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Discussion Starter #1
I have been lurking here for a number of months trying to get my head around sub design. At some point I am looking to build a sub that will reach down to ~15Hz to accurately reproduce pipe organ music.

I am still not clear on what characteristics in a woofer limit or allow it to reach the lower frequencies. It seems that producers of commercial subs are able to make subs that play flat down to 15Hz, but that dosn't seem to be the case in the DIY world. I am wondering why that is.

From some discussions I have read, it also seems that there are some tradoffs between linearity, headroom, and driver size that leave me wondering whether it is better to choose a smaller driver with better linearity and drive it harder, or a larger driver with lesser linearity and retain more headroom (less risk of non-linear distortion).

Some other details. My rig is in a small room - 20x11x8 - and I do not listen at really high volumes - usually 70-80db. Though I will be using this for HT as well, my primary concern is accuracy.

Budget: as little as possible, but realistically $500-700??

So, how do I go about narrowing down my choices?
 

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I can tell you that in the DIY world there is absolutely no problem reaching 15Hz with accuracy and linearity... especially if all the volume you want is 80db. A regular ported sub tuned to 15Hz will work and if you have room for a larger box or tube, an LLT will exceed your expectations.

OTOH... I have not seen very many commercial subs able to extend flat to 15Hz.

Figure $275 for a Behringer EP2500 and $100 for construction materials... you have $200-$300 left for a driver, which should allow you several choices.

I am curious as to what albums/tracks you are listening to that extends to 15Hz... have you got some names and titles?
 

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Discussion Starter #3
The only one I own at the moment is the ELP debut album. I don't know how low the pipe organ reaches on this disc but there is some synth that goes that low.

I was thinking of classical pieces like Bach's Toccata in D Minor. My understanding is that a 16Hz. stop is normal on a pipe organ.

I have always loved pipe organ music, but never owned any. Now that I finally have a decent system, I have an urge to go low and pick up some good pipe organ pieces.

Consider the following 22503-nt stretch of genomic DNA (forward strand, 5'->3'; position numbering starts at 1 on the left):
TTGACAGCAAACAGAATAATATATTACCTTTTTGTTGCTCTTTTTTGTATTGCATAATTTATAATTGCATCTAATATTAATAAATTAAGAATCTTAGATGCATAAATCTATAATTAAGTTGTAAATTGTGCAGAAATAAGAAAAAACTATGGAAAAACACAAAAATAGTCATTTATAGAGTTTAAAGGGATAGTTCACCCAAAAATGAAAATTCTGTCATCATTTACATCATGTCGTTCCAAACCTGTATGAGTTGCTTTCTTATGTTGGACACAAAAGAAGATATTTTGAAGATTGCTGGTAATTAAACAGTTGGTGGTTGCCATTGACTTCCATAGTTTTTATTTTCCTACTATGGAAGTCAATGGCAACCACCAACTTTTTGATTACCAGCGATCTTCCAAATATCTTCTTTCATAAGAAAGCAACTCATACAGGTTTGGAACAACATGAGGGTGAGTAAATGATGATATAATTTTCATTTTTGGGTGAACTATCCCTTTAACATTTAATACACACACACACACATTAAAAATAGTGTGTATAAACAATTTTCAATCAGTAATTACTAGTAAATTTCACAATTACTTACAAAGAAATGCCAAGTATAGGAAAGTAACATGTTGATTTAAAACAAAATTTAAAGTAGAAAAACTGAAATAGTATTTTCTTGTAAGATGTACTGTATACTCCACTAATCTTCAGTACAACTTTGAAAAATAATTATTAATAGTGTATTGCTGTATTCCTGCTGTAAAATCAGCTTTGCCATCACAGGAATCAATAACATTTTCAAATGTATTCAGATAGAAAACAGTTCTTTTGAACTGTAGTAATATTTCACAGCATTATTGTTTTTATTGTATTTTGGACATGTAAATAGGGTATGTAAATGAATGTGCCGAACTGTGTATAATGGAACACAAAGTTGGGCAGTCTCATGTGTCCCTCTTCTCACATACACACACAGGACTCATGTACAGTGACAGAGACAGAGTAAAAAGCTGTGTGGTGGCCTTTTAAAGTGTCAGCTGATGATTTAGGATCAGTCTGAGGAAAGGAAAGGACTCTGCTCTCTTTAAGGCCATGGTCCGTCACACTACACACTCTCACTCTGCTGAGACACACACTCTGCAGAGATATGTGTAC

The budget numbers you give are about what I figured from all the reading I have done here.

There may not be many, but the SVS PB13 and the JL F112/3 are two commercial offerings that seem to get there with a minimum of distortion. On the other hand, I don't see anybody here talking about reaching that low with a 12" driver doing DIY.

The reason I mention 12" is that the Infinity Cappa 12" seems to be a very good driver for the price, but the port tuning for designs floating around here is 20Hz, so I am not sure how low it would reach.
 

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Discussion Starter #4
... especially if all the volume you want is 80db. A regular ported sub tuned to 15Hz will work...
OK, now this statement interests me. With an average listening level of say 75db, I can expect some peaks up in the 90-95db range on dynamic material, but my volume requerements are modest compared to the norm around here, hence the topic name. I want to understand what sort of driver is optimum for me and why.
 

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Yeah... the Kappa Perfect is exceptionally linear as long as you stay at 90db or less. You could probably make it work if you kept the volume low enough, but distortion does start to rise below 20Hz.

I paid $150 each for my pair of VQ12's. You could tune a pair of these to 15Hz with a Low Q and if you kept the level at 90db or less... it would be pretty clean.
 

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for the price/performance/requirments you cant go wrong doing DIY.

I have heard the JL Fathom 113 directly against my LLT. I paid maybe $800 for my 15" sub LLT. The Fathom is pretty amazing, but a few things you have to remember about it. One is that its using its own built in EQ to flatten it out, thats really only why its so flat so low in a sealed box, not really a bad thing but could give it a little advantage. it costs quite a bit more then what you could spend on a diy sub that does the same thing. Keep in mind that all of those tests are done under controlled rooms and placement that helps them out allot. corner loading or not, shape of the room can change everything.